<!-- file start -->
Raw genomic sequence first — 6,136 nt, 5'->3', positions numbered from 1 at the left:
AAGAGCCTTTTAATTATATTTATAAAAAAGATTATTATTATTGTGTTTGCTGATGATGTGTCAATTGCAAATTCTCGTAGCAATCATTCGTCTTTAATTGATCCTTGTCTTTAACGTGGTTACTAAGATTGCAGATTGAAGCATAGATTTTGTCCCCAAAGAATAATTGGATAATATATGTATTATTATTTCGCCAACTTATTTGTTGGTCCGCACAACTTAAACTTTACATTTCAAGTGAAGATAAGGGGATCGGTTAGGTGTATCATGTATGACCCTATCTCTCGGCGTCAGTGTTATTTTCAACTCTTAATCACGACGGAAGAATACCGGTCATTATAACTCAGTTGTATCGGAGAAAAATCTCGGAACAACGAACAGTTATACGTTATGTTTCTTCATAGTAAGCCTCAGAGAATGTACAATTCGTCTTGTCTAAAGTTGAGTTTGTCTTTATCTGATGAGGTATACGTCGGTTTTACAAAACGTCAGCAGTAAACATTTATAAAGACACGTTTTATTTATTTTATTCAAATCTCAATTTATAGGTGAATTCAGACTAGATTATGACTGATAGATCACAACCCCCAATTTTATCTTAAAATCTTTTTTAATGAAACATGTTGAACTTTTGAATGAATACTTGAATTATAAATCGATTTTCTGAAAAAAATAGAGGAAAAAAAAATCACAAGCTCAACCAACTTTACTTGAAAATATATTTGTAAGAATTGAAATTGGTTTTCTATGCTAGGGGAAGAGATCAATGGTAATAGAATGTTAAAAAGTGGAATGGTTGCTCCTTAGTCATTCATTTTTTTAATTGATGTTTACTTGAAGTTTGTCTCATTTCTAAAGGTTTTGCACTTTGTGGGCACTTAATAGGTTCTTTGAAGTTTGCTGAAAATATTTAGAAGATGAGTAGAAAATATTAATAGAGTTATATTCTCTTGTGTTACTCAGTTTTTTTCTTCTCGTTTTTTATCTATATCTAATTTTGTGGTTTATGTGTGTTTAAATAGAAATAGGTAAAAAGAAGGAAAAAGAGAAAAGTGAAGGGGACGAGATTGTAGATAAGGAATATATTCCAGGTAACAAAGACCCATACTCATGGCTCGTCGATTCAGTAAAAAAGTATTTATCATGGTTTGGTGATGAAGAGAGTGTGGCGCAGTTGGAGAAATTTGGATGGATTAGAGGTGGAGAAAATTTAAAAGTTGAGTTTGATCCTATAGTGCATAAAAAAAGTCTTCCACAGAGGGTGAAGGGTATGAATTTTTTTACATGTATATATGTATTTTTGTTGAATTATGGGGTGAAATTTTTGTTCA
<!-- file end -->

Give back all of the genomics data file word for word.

Raw genomic sequence first — 6,136 nt, 5'->3', positions numbered from 1 at the left:
AAGAGCCTTTTAATTATATTTATAAAAAAGATTATTATTATTGTGTTTGCTGATGATGTGTCAATTGCAAATTCTCGTAGCAATCATTCGTCTTTAATTGATCCTTGTCTTTAACGTGGTTACTAAGATTGCAGATTGAAGCATAGATTTTGTCCCCAAAGAATAATTGGATAATATATGTATTATTATTTCGCCAACTTATTTGTTGGTCCGCACAACTTAAACTTTACATTTCAAGTGAAGATAAGGGGATCGGTTAGGTGTATCATGTATGACCCTATCTCTCGGCGTCAGTGTTATTTTCAACTCTTAATCACGACGGAAGAATACCGGTCATTATAACTCAGTTGTATCGGAGAAAAATCTCGGAACAACGAACAGTTATACGTTATGTTTCTTCATAGTAAGCCTCAGAGAATGTACAATTCGTCTTGTCTAAAGTTGAGTTTGTCTTTATCTGATGAGGTATACGTCGGTTTTACAAAACGTCAGCAGTAAACATTTATAAAGACACGTTTTATTTATTTTATTCAAATCTCAATTTATAGGTGAATTCAGACTAGATTATGACTGATAGATCACAACCCCCAATTTTATCTTAAAATCTTTTTTAATGAAACATGTTGAACTTTTGAATGAATACTTGAATTATAAATCGATTTTCTGAAAAAAATAGAGGAAAAAAAAATCACAAGCTCAACCAACTTTACTTGAAAATATATTTGTAAGAATTGAAATTGGTTTTCTATGCTAGGGGAAGAGATCAATGGTAATAGAATGTTAAAAAGTGGAATGGTTGCTCCTTAGTCATTCATTTTTTTAATTGATGTTTACTTGAAGTTTGTCTCATTTCTAAAGGTTTTGCACTTTGTGGGCACTTAATAGGTTCTTTGAAGTTTGCTGAAAATATTTAGAAGATGAGTAGAAAATATTAATAGAGTTATATTCTCTTGTGTTACTCAGTTTTTTTCTTCTCGTTTTTTATCTATATCTAATTTTGTGGTTTATGTGTGTTTAAATAGAAATAGGTAAAAAGAAGGAAAAAGAGAAAAGTGAAGGGGACGAGATTGTAGATAAGGAATATATTCCAGGTAACAAAGACCCATACTCATGGCTCGTCGATTCAGTAAAAAAGTATTTATCATGGTTTGGTGATGAAGAGAGTGTGGCGCAGTTGGAGAAATTTGGATGGATTAGAGGTGGAGAAAATTTAAAAGTTGAGTTTGATCCTATAGTGCATAAAAAAAGTCTTCCACAGAGGGTGAAGGGTATGAATTTTTTTACATGTATATATGTATTTTTGTTGAATTATGGGGTGAAATTTTTGTTCA